UNC-Chapel Hill Found In Violation Of Title IX In Responses To Sexual Assault, Harrassment

Jun 26, 2018

UNC-Chapel Hill has been found in violation of federal law in the way its responded to complaints of sexual assault and harassment, according to a five-year investigation into the university’s policies surrounding Title IX, the federal anti-discrimination law.
Credit Brian Batista / For WUNC

Updated at 2:25 p.m.

UNC-Chapel Hill has been found in violation of federal law in the way it responded to complaints of sexual assault and harassment. The finding is the result of a five-year investigation into the university’s policies surrounding Title IX, the federal anti-discrimination law.

Andrea Pino, one of four former UNC students to file a federal complaint alongside a former UNC administrator in 2013, said in a statement that the decision from the Department of Education’s Office for Civil Rights “validated our allegations.”

“Five years later, and at the heels of the #metoo movement and the 46th anniversary of Title IX,” the statement continues, “I am glad that our complaint pushed campus sexual assault and Title IX to the national agenda, and I hope that Carolina takes this opportunity to recommit to truly making our university a safe and equitable campus for all students."

Federal officials notified the complainants about the decision in a letter received Monday night: "OCR has determined that UNC has failed to adopt and publish grievance procedures that provide for the prompt and equitable resolution of student, employee, and third-party complaints alleging discrimination on the basis of sex, as required by Title IX.”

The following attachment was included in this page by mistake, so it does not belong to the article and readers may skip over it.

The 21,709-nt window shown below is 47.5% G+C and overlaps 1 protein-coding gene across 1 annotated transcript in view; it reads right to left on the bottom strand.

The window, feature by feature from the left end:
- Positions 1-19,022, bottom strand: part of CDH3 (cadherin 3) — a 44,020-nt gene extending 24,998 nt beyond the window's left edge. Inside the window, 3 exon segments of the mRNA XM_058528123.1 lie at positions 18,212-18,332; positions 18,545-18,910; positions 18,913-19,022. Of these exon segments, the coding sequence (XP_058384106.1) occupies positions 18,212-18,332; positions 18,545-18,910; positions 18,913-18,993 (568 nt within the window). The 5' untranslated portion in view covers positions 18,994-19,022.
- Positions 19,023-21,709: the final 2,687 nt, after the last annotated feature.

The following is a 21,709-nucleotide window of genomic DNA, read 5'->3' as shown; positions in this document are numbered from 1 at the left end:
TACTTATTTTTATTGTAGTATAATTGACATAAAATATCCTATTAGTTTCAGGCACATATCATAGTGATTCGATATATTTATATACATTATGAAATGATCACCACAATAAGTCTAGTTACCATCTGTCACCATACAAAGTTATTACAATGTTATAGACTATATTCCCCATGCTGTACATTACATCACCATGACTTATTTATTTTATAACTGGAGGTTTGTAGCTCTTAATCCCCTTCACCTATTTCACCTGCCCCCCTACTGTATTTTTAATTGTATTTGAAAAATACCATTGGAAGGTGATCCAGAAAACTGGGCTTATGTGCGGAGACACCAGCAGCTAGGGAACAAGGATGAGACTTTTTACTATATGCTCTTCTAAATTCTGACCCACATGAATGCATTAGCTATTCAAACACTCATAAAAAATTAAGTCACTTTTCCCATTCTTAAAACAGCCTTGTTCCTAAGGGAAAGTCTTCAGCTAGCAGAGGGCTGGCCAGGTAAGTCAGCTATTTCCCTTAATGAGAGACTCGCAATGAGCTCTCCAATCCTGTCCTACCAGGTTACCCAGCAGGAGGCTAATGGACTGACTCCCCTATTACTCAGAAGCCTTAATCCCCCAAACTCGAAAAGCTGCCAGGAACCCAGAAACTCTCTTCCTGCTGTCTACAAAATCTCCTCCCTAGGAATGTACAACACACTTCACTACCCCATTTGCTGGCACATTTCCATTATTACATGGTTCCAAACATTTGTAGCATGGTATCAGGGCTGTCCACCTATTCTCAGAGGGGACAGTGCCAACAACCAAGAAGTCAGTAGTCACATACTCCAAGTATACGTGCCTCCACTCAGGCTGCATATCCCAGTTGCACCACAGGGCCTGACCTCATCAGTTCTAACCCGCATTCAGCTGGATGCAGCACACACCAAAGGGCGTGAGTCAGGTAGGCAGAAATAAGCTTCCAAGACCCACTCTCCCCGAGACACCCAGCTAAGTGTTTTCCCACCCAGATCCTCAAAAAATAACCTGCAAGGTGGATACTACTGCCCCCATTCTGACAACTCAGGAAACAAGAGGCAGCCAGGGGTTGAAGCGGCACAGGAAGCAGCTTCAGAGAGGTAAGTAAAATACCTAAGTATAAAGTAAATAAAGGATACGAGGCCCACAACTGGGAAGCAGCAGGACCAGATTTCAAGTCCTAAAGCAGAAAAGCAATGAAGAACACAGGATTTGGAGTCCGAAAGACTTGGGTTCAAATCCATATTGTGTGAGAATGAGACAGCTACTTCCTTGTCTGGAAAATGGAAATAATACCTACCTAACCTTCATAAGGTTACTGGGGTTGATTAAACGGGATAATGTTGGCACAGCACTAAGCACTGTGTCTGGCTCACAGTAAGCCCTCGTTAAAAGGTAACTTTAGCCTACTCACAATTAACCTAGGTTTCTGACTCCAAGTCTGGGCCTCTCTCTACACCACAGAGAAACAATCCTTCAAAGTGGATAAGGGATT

The OCR reviewed at least 387 files having to do with complaints of sexual harassment and violence complaints at UNC between 2011 and 2016.

UNC has not admitted to any violations. But UNC Chancellor Carol Folt issued a statement Tuesday outlining five actions the university will take as part of a resolution agreement with the federal government, including giving clear notice to students and staff about the campus's sexual assault and sex discrimination policies.

Folt's statement also pointed to a section of the OCR's letter of findings acknowledging the university's actions since the initial complaint was filed in 2013: “During the course of its investigation, OCR recognizes that the University has been proactive regarding its efforts to maintain a campus environment free from discrimination, harassment, and related misconduct, including sexual violence and sexual assault, including through strengthening its Title IX response policies, procedures, resources, and outreach.”

As a part of the resolution agreement, the university must provide reports and submit to monitoring from federal officials. The university has also pledged to resolve two allegations, one of which was not investigated fully before its conclusion.